Every Friday, EC Montreal offers free academic workshops to our students. The workshops include pronunciation clinics, resume writing lessons, debates, round-table discussions and guest lecturers. Today, we did something a little different. We offered a workshop on Quebecois expressions. Just like the English language, French is spoken in different parts of the world and you will find differences not only with slang, accent and pronunciation, but you will find big differences with its vocabulary.
A person speaking English in England will sound very differently from a person speaking English in Texas, for example. Both are speaking English, neither one is better or more important than the other. If you take the word garbage, for example. This is the word used in Canada to describe what we throw away. In the USA, however, they would say trash and in the UK, rubbish. They are all correct and all describe the same thing.
Well, the same is true with the French language. Although EC Montreal teaches standard, international French, students come across people here in Montreal who speak Quebecois French. This means that the accent, pronunciation and vocabulary can be very different from those you would hear on a street in Paris.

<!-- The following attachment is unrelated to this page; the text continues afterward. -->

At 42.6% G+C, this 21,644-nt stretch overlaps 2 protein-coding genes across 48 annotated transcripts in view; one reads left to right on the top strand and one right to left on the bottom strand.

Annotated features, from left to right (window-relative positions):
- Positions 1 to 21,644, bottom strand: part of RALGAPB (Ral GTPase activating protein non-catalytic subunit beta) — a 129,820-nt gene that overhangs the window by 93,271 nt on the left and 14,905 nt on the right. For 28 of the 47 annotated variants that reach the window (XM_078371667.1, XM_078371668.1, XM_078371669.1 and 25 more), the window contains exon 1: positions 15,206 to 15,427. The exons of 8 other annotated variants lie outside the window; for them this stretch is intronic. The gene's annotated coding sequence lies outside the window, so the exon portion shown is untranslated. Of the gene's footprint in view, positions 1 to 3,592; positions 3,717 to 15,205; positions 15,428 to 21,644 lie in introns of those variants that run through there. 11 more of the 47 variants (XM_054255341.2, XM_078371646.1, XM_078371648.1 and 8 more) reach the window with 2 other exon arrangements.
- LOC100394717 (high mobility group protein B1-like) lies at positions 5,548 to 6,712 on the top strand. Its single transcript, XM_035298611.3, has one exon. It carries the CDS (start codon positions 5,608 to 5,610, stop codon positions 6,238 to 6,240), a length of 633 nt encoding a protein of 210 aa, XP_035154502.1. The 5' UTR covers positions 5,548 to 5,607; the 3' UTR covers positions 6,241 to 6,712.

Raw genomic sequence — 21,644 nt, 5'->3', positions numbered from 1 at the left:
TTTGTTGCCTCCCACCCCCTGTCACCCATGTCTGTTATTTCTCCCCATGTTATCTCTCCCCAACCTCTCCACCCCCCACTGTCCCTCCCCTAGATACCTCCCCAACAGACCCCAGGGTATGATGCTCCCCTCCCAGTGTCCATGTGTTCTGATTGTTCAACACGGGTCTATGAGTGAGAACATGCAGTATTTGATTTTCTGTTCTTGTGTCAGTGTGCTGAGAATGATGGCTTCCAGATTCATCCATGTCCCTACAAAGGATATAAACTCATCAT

Our EC Montreal teacher, Fred Paiement, ran the workshop on common Quebecois expressions and terminology. It was great to see so many students show up to the lesson.
Many differences that exist between Quebec French and European French arise from the preservation of certain forms that are today archaic in Europe. New words were also created for Quebec specialties that do not exist in Europe.
As with any two regional variants, there is an abundance of slang terms found in Quebec that are not found in France. Quebec French profanity uses references to Catholic liturgical terminology, rather than the references to prostitution that are more common in France. Many English words and calques have also been integrated in Quebec French, although less than in France. In Quebec, borrowed English words tend to have the same meaning as the English word. In France they often have a very different meaning; for example, ‘le smoking’ for ‘tuxedo’. Borrowing from English is politically sensitive in Quebec and tends to be socially discouraged.
The students really enjoyed learning about these differences and we are sure they cannot wait to use something they learned with a local Montrealer!
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